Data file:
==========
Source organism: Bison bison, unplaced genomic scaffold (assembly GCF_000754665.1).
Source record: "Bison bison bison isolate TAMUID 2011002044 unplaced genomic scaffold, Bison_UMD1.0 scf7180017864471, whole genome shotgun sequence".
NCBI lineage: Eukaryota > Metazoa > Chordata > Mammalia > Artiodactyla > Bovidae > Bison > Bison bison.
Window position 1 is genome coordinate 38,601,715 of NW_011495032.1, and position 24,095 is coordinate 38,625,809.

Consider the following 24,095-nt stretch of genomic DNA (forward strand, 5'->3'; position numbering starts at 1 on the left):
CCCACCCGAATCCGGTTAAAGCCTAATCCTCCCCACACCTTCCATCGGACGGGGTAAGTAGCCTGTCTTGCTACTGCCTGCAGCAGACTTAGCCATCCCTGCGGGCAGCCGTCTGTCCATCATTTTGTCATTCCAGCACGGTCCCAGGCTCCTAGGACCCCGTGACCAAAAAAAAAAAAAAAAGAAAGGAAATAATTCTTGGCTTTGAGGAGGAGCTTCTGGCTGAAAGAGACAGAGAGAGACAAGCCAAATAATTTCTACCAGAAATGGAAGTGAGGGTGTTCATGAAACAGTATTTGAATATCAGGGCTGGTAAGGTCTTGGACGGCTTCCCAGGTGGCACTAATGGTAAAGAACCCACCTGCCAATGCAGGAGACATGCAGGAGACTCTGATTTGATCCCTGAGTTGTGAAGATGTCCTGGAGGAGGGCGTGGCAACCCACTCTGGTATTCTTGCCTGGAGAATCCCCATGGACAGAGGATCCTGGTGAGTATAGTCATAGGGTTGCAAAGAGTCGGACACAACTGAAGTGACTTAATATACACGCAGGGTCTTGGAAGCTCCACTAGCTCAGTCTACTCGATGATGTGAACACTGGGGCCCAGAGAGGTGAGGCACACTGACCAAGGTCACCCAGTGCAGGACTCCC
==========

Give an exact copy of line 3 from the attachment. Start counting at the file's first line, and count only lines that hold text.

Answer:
NCBI lineage: Eukaryota > Metazoa > Chordata > Mammalia > Artiodactyla > Bovidae > Bison > Bison bison.